Ideally, the introduction of a novel stimulus to our environment would be preceded by rigorous safety studies conducted by independent researchers. Applied to industrial seed oils, wheat, running shoes, and office chairs, this protocol could have saved us a lot of pain and suffering. If you wait until way after the fact to wonder whether they might be bad for us – as we tend to do – these admittedly inexpensive/addictive/profit-reaping stimuli become entrenched. They become part of the culture. Wheat and soybeans? Much of the world depends on both or either, for food, livestock feed, and cooking oil. Most runners, walkers, and orthopedists think barefooting is suicidal, and you’ll pull something trying to pry chairs away from our tight, stiff hips.
Height has historically been regarded as a marker of health and robustness. We seem to implicitly accept that bigger is indeed better, even if we don’t want to admit it. On average, tall people attain more professional success and make more money, the taller presidential candidate almost always wins, and women are more attracted to tall men. On a very visceral level, the taller person is more physically imposing. After all, who would you rather fight – the dude with a long reach raining punches from up high or the shorter guy with stubby arms who has to work his way inside your guard (although Mike Tyson did pretty well for himself with such “limitations”)? And on that note, who would you prefer as a mate – the physically imposing specimen or the shorter, presumably weaker male?
We in the Primal health community are quick to point out that agriculture reduced physical stature. Generally speaking, bone records indicate that Paleolithic (and, to a lesser extent, Mesolithic) humans were taller than humans living immediately after the advent of agriculture. Multiple sources exist, so let’s take a look at a couple of them before moving on:
If you’re a fitness and nutrition nerd, you’re long past the grade school days of willingly eating glue, paste, and other pseudo-edible adhesives, but there’s a decent chance you’re still eating an entirely different kind of glue unknowingly. Maybe even on a regular basis. I’m talking about meat glue, also known as transglutaminase, which restaurants and food producers use to create “steaks” out of “glued-together” stew meat, add body to dairy products, make imitation crab, improve processed meat mouth feel, to name a few. A video exposing the “secret” of meat glue has been making the rounds of the various health circles, and more than a few readers have asked me about it. Here’s the video in question, taken from a recent Australian expose:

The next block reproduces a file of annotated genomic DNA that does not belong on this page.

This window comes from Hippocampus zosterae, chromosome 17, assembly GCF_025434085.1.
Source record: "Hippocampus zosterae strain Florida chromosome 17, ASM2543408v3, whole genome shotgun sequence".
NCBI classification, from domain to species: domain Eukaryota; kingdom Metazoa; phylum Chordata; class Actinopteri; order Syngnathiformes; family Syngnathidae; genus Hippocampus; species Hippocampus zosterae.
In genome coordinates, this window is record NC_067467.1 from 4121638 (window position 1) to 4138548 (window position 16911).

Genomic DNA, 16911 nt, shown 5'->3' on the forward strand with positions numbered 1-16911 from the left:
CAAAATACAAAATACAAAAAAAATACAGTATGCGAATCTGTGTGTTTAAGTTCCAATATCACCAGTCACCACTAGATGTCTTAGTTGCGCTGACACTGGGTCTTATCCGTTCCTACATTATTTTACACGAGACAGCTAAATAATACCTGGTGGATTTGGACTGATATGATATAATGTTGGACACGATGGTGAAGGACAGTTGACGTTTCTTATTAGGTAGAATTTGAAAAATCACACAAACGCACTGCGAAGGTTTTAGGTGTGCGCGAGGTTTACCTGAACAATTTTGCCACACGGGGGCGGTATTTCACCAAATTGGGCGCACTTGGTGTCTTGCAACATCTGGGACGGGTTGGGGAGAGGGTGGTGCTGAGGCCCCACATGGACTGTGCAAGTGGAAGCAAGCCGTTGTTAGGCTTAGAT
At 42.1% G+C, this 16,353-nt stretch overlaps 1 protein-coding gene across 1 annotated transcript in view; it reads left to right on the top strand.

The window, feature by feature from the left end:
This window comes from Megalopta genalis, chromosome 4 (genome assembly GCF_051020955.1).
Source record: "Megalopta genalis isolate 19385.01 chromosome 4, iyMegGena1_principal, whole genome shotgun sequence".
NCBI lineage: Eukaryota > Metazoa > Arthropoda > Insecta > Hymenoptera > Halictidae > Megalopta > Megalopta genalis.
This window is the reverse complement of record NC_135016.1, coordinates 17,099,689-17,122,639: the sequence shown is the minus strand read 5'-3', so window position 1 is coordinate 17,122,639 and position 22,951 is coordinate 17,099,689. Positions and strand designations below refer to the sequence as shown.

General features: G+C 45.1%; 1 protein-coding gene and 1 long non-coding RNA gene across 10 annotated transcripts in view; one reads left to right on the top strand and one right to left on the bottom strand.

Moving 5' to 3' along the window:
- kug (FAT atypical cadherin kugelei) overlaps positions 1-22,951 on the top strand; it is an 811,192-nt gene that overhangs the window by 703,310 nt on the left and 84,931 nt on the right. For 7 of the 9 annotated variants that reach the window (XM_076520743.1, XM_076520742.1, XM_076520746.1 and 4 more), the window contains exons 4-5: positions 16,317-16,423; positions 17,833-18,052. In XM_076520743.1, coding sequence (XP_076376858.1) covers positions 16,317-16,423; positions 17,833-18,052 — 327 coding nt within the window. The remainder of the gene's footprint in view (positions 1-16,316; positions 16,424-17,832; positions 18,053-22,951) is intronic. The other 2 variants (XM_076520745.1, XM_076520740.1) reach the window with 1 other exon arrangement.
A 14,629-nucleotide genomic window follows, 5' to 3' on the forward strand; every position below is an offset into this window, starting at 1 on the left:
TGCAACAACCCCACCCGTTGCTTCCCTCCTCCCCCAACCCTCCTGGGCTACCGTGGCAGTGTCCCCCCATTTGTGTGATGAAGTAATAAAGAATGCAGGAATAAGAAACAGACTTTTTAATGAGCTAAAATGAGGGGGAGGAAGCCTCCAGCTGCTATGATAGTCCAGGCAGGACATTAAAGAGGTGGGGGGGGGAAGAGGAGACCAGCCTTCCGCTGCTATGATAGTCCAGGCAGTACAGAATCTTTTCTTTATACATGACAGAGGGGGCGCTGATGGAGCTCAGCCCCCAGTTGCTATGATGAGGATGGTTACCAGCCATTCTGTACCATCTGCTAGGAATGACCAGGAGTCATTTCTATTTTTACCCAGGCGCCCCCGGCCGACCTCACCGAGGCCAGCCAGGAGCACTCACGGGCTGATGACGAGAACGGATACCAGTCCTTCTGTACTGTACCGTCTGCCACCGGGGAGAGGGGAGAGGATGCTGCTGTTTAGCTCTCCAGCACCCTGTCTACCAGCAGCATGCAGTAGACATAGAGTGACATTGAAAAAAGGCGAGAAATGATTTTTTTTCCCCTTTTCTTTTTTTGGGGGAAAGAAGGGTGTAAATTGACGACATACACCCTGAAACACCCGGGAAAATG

Today’s question addresses a contentious topic in the health arena: fluoride. It’s in (most of) the tap water we use, (most of) the toothpastes with which we brush, and even (all of) the teas we drink. It represents a bloody stage upon which skeptics and the natural health folks battle it out. Many in the Primal community would like to avoid it (as they would any government-endorsed hydroadditive) if possible; if it’s not possible, they at least want to know just how bad the stuff really is and whether its intake can be mitigated. Should we use fluoride-free toothpaste? Should we install household filters? Argh. So many questions and so few definitive answers… and here’s yet another. Ah, life!
What’s your take on fluoride? To drink fluoridated water, or to filter it? To use fluoride-free, natural toothpaste, or is it one of the benefits of living in a modern world?
I can’t seem to find any conclusive evidence on the web as to whether it is good or bad, and while I asked my dentist, I would love a second opinion. (his waiting room was full of posters advocating a “low meat, low fat diet”…)
Things got a little heated regarding the milligrams of evil soy lecithin used as in emulsifier in most dark chocolates in last week’s Dear Mark post, so before launching into today’s questions and answers, let’s go over that. Soy lecithin is simply the byproduct of soy oil extraction. It’s not hydrogenated soybean oil, folks allergic to soy can eat it without ill effect, and lecithin actually contains choline and phospholipids that can be quite beneficial. Don’t go out of your way to eat soy lecithin for any health benefits (egg yolks and liver are far better sources of choline), but don’t pass on some excellent dark chocolate simply because “soy” appears on the package.
Okay, onto the questions. We’re covering healthy fat alternatives, whether walking constitutes a wasted workout, and the magic of grapefruit.
I recently found out that I’m pregnant with my second child. I just started eating Primally about a month and a half ago, and my main sources of good fats are–outside of meat–avocados, raw macadamia nuts, and coconut oil. I’m dairy intolerant but I’m growing weary of the aformentioned fats. Do you have any suggestions for the good fat craving mama?